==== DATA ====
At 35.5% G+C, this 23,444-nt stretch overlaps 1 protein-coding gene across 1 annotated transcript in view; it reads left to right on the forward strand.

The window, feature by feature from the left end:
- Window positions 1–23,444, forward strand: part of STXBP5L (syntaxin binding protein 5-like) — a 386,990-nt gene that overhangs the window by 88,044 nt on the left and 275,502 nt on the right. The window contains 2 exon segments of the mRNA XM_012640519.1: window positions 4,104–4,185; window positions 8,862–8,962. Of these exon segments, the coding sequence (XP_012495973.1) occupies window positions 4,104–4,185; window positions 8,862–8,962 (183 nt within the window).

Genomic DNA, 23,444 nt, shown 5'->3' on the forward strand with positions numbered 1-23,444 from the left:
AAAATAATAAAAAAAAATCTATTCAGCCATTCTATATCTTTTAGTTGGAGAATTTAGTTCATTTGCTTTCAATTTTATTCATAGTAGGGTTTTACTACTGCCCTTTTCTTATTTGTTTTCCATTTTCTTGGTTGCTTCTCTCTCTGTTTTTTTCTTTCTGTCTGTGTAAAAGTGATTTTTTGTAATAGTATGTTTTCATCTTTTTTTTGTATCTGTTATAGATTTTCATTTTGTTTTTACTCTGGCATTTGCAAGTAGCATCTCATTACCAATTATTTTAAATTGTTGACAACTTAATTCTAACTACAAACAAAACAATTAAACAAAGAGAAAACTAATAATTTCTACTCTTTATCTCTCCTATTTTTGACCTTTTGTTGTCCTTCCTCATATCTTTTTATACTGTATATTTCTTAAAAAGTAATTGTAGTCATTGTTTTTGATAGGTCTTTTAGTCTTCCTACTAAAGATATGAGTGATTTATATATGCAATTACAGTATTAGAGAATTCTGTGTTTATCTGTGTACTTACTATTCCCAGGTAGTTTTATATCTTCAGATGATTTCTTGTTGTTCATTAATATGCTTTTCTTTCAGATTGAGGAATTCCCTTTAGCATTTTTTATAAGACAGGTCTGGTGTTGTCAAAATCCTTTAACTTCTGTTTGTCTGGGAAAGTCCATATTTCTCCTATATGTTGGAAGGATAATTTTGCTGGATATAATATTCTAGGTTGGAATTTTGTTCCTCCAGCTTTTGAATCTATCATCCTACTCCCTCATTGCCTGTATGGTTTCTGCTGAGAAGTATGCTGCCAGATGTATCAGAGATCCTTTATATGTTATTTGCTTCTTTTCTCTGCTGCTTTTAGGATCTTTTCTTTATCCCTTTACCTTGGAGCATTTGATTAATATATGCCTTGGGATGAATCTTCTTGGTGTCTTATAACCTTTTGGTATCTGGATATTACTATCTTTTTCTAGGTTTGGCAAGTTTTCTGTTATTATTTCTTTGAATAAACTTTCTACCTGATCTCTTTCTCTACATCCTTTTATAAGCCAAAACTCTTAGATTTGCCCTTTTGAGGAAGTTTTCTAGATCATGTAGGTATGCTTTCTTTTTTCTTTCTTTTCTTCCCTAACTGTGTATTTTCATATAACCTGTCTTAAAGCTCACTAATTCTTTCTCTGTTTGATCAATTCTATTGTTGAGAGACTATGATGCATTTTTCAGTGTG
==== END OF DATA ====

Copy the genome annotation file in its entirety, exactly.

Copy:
At 35.5% G+C, this 23,444-nt stretch overlaps 1 protein-coding gene across 1 annotated transcript in view; it reads left to right on the forward strand.

The window, feature by feature from the left end:
- Window positions 1–23,444, forward strand: part of STXBP5L (syntaxin binding protein 5-like) — a 386,990-nt gene that overhangs the window by 88,044 nt on the left and 275,502 nt on the right. The window contains 2 exon segments of the mRNA XM_012640519.1: window positions 4,104–4,185; window positions 8,862–8,962. Of these exon segments, the coding sequence (XP_012495973.1) occupies window positions 4,104–4,185; window positions 8,862–8,962 (183 nt within the window).

Genomic DNA, 23,444 nt, shown 5'->3' on the forward strand with positions numbered 1-23,444 from the left:
AAAATAATAAAAAAAAATCTATTCAGCCATTCTATATCTTTTAGTTGGAGAATTTAGTTCATTTGCTTTCAATTTTATTCATAGTAGGGTTTTACTACTGCCCTTTTCTTATTTGTTTTCCATTTTCTTGGTTGCTTCTCTCTCTGTTTTTTTCTTTCTGTCTGTGTAAAAGTGATTTTTTGTAATAGTATGTTTTCATCTTTTTTTTGTATCTGTTATAGATTTTCATTTTGTTTTTACTCTGGCATTTGCAAGTAGCATCTCATTACCAATTATTTTAAATTGTTGACAACTTAATTCTAACTACAAACAAAACAATTAAACAAAGAGAAAACTAATAATTTCTACTCTTTATCTCTCCTATTTTTGACCTTTTGTTGTCCTTCCTCATATCTTTTTATACTGTATATTTCTTAAAAAGTAATTGTAGTCATTGTTTTTGATAGGTCTTTTAGTCTTCCTACTAAAGATATGAGTGATTTATATATGCAATTACAGTATTAGAGAATTCTGTGTTTATCTGTGTACTTACTATTCCCAGGTAGTTTTATATCTTCAGATGATTTCTTGTTGTTCATTAATATGCTTTTCTTTCAGATTGAGGAATTCCCTTTAGCATTTTTTATAAGACAGGTCTGGTGTTGTCAAAATCCTTTAACTTCTGTTTGTCTGGGAAAGTCCATATTTCTCCTATATGTTGGAAGGATAATTTTGCTGGATATAATATTCTAGGTTGGAATTTTGTTCCTCCAGCTTTTGAATCTATCATCCTACTCCCTCATTGCCTGTATGGTTTCTGCTGAGAAGTATGCTGCCAGATGTATCAGAGATCCTTTATATGTTATTTGCTTCTTTTCTCTGCTGCTTTTAGGATCTTTTCTTTATCCCTTTACCTTGGAGCATTTGATTAATATATGCCTTGGGATGAATCTTCTTGGTGTCTTATAACCTTTTGGTATCTGGATATTACTATCTTTTTCTAGGTTTGGCAAGTTTTCTGTTATTATTTCTTTGAATAAACTTTCTACCTGATCTCTTTCTCTACATCCTTTTATAAGCCAAAACTCTTAGATTTGCCCTTTTGAGGAAGTTTTCTAGATCATGTAGGTATGCTTTCTTTTTTCTTTCTTTTCTTCCCTAACTGTGTATTTTCATATAACCTGTCTTAAAGCTCACTAATTCTTTCTCTGTTTGATCAATTCTATTGTTGAGAGACTATGATGCATTTTTCAGTGTG